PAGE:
The site makes great use of the web as an interactive medium. You can select from seven different proposals for health care reform, such as the eight principles that President Obama outlined in February or the national health insurance program that Representative John Dingell has been proposing since 1957. You can simultaneously view as many proposals as you wish.
Robert Reich, center, with President Obama
Predictions of the imminent collapse of Social Security and Medicare are so common that the messengers risk being seen as boys who cry wolf. Evidently the media doesn’t worry about this, since they proceed to raise our collective anxiety level on this issue at every opportunity.
On May 12, the Social Security and Medicare trustees released their annual forecast. The latest projections, revised to allow for the current economic downturn, estimate that Medicare’s trust money will be gone two years sooner than expected (2017), and the Society Security trust fund will expire in 2037, four years sooner than the previous forecast. The most common headline was: “Medicare and Social Security Face Insolvency.”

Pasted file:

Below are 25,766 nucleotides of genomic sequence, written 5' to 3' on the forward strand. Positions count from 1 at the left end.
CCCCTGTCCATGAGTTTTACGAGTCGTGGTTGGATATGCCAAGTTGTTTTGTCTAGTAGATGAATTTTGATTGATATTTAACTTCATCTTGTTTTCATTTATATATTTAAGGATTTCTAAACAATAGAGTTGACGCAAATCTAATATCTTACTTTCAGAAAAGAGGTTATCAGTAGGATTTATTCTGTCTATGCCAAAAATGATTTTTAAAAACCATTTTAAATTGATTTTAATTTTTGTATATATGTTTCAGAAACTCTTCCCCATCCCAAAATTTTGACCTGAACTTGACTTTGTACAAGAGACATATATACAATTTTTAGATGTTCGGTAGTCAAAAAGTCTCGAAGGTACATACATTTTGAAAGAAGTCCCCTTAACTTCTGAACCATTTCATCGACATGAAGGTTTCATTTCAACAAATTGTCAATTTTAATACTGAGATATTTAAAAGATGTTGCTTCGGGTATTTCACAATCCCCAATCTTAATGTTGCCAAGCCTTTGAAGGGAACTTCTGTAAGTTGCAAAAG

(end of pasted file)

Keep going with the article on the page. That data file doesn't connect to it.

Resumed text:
For a level-headed take on the latest predictions, I recommend a post by Robert Reich, The Truth behind the Social Security and Medicare Alarm Bells. Reich was Secretary of Labor under Bill Clinton and a member of President Obama’s Transition Economic Advisory Board. He points out that the latest predictions are based on conservative assumptions about the economy’s rate of growth. If you look back over the last 150 years, including the Great Depression and the serious depressions of the late 19th century, the average annual growth rate has been 3 percent. If you assume 3 percent growth, Social Security can hang on for another 75 years.
In an earlier post, I asked whether foodborne illnesses were on the rise. (Not just peanut butter: What’s happening to our food supply?) A recent story in The New York Times addresses that same question.
Heather Whybrew, a college student in Washington State, became gravely ill after eating a salad in her school cafeteria. Carl Ours, of Ohio, was temporarily paralyzed after eating chili dogs and drinking beer. Mari Tardiff, of California, spent three months on life support after she drank unpasteurized milk. … Is it becoming more dangerous to eat?
In 1996, the CDC improved its method of collecting information on foodborne illnesses. The Foodborne Diseases Active Surveillance Network (FoodNet) began monitoring seven foodborne diseases in clinical laboratories throughout the U.S. Although this change makes it difficult to compare historical information before and after 1996, public health officials believe food is definitely safer now than it was a century ago, before refrigeration, pasteurization, and municipal sewer systems.